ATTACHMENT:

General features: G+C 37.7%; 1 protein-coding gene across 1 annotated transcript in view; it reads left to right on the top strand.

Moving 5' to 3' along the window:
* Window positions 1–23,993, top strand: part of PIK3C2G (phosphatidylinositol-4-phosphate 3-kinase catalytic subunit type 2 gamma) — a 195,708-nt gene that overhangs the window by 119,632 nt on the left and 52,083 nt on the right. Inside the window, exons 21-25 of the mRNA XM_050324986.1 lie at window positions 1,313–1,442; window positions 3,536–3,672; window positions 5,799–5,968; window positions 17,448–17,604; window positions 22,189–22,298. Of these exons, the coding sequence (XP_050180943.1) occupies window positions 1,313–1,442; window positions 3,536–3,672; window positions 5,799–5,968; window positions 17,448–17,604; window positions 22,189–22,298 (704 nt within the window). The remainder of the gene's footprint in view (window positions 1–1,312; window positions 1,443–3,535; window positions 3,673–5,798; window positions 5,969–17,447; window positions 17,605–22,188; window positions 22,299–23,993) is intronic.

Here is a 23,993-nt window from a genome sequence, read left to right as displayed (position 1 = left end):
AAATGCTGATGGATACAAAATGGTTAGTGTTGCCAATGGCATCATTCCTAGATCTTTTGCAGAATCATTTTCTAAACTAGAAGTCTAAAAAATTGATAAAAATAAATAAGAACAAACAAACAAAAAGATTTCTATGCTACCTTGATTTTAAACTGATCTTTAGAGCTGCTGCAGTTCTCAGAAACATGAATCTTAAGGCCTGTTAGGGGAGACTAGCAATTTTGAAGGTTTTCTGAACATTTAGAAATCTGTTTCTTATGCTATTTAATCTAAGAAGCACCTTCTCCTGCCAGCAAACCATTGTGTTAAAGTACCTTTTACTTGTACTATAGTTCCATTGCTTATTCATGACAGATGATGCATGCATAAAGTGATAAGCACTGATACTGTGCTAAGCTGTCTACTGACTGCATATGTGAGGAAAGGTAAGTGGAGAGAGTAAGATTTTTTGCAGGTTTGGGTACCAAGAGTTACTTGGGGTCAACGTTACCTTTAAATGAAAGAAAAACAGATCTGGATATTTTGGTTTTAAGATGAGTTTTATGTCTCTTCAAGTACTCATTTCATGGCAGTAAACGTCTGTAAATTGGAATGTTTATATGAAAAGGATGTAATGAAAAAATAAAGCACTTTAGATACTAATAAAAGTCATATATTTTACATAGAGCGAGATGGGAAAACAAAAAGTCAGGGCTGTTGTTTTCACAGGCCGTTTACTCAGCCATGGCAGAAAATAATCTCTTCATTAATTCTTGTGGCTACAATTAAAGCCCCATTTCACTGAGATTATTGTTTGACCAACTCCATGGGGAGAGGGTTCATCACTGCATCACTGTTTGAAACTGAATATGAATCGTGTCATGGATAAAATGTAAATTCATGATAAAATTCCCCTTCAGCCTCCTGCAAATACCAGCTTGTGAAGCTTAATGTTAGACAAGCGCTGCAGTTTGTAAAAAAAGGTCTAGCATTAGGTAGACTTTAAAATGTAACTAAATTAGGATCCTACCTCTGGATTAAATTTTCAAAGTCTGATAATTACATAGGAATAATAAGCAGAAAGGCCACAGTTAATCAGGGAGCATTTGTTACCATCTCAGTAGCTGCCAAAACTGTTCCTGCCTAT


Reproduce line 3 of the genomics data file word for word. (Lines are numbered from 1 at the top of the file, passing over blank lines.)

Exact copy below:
* Window positions 1–23,993, top strand: part of PIK3C2G (phosphatidylinositol-4-phosphate 3-kinase catalytic subunit type 2 gamma) — a 195,708-nt gene that overhangs the window by 119,632 nt on the left and 52,083 nt on the right. Inside the window, exons 21-25 of the mRNA XM_050324986.1 lie at window positions 1,313–1,442; window positions 3,536–3,672; window positions 5,799–5,968; window positions 17,448–17,604; window positions 22,189–22,298. Of these exons, the coding sequence (XP_050180943.1) occupies window positions 1,313–1,442; window positions 3,536–3,672; window positions 5,799–5,968; window positions 17,448–17,604; window positions 22,189–22,298 (704 nt within the window). The remainder of the gene's footprint in view (window positions 1–1,312; window positions 1,443–3,535; window positions 3,673–5,798; window positions 5,969–17,447; window positions 17,605–22,188; window positions 22,299–23,993) is intronic.